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Watch prospective Chancellors trade blows on IR35 tax reform and late payments at small business hustings

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The Conservative Chancellor Sajid Javid, the Shadow Chancellor John McDonnell and Deputy Leader of the Liberal Democrats Ed Davey have made fresh pledges to small firms at a hustings event hosted by the Federation of Small Businesses (FSB) in Westminster.  

A film of the event, hosted by BBC TV presenter Martine Croxall, can be accessed here.

During the discussion, John McDonnell promised to match the Conservatives’ commitment to “enhance” the discount on national insurance bills that small firms can access through the Employment Allowance. The party had pledged to support small businesses struggling with rising wages but had not, to date, revealed what form this support would take.  

He also described the UK’s late payment culture as “brutal” and “appalling”, and committed to ending the late payment crisis through following Australia’s binding arbitration model. The Shadow Chancellor refused to be drawn on exactly which business incentives and reliefs would be assessed as part of reforms under a Labour government, entering into a heated exchange with his opposite number about the implications of planned changes, particularly for family businesses.

He confirmed that small businesses would face a higher corporation tax rate under Labour, saying the party had been “straightforward about that”. McDonnell also claimed that small business owners would be protected from Labour proposals to reform dividend taxation.    

Sajid Javid committed to creating a positive tax environment for small businesses. He doubled down on pledges to extend the business rates Retail Discount and committed to making the appointment of a properly empowered Small Business Commissioner a top priority for a Conservative government. Elsewhere, he promised that a new UK Shared Prosperity Fund would at least match the value of current EU funding streams.  

On being questioned about proposed changes to IR35 rules set to take effect in April of next year, Javid revealed that a Conservative government would keep the reforms “under review” to ensure they are having the “intended impact”, but stopped short of committing to a delay.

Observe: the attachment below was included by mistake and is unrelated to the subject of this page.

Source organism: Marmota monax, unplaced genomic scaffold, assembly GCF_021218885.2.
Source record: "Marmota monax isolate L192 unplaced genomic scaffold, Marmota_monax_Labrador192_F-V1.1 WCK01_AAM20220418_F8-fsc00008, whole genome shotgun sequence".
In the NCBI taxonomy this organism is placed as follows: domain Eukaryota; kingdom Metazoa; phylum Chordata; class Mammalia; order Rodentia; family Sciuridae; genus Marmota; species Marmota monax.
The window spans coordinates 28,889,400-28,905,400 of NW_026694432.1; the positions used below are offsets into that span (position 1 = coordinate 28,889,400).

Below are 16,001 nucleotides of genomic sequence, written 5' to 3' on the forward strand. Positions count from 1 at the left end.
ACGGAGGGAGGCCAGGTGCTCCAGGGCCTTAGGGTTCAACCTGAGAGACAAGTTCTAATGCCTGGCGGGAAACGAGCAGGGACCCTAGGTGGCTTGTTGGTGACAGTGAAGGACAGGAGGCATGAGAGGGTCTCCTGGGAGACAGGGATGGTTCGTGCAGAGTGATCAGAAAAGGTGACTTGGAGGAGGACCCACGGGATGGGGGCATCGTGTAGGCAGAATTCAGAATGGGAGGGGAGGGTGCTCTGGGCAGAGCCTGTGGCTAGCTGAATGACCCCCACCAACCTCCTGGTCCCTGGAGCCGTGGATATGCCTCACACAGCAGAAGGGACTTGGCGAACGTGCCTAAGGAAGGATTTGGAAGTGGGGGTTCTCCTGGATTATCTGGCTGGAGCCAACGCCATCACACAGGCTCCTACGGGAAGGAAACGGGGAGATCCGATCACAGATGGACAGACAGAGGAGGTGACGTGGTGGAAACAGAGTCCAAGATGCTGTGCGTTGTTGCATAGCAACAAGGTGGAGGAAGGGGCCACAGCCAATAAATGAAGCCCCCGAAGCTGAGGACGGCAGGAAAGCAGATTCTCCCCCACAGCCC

He also refused to be drawn on whether a Conservative government would enforce a £30,000 salary threshold for international workers looking to come to the UK after Brexit.   

Ed Davey stated that – through a combination of the loan charge, IR35 and a 60% drop in the Dividend Allowance last year – the government has been singling out the self-employed. Reflecting on his own experience of self-employment, he stated that the drop in the allowance had hit him hard, and current IR35 reforms were having “unintended consequences” and are reflective of “sloppy thinking”.

Davey also argued that the Conservatives’ proposed ‘tax lock’ would incentivise an underfunded HMRC to take a more aggressive approach to small businesses in order to recover sums due. He stated that he had seen an increase in the number of small business owners within his constituency complaining about the tax authority’s hostile approach.

He closed by underscoring his party’s commitment to “stop this damn Brexit”.   

Responding to the discussion, FSB National Chairman Mike Cherry said: “Members will make up their own minds about what they’ve heard here today – certainly, there are plenty of kind words going around.

“Every major party has shown a willingness to draw from our manifesto, and we’re grateful for that.

“What’s critical now is that every one of the UK’s 5.8 million small businesses is heard at this election. The deadline to register is today. We’re encouraging everyone to make sure their name is down and they’re able to make it to the ballot box on 12 December.”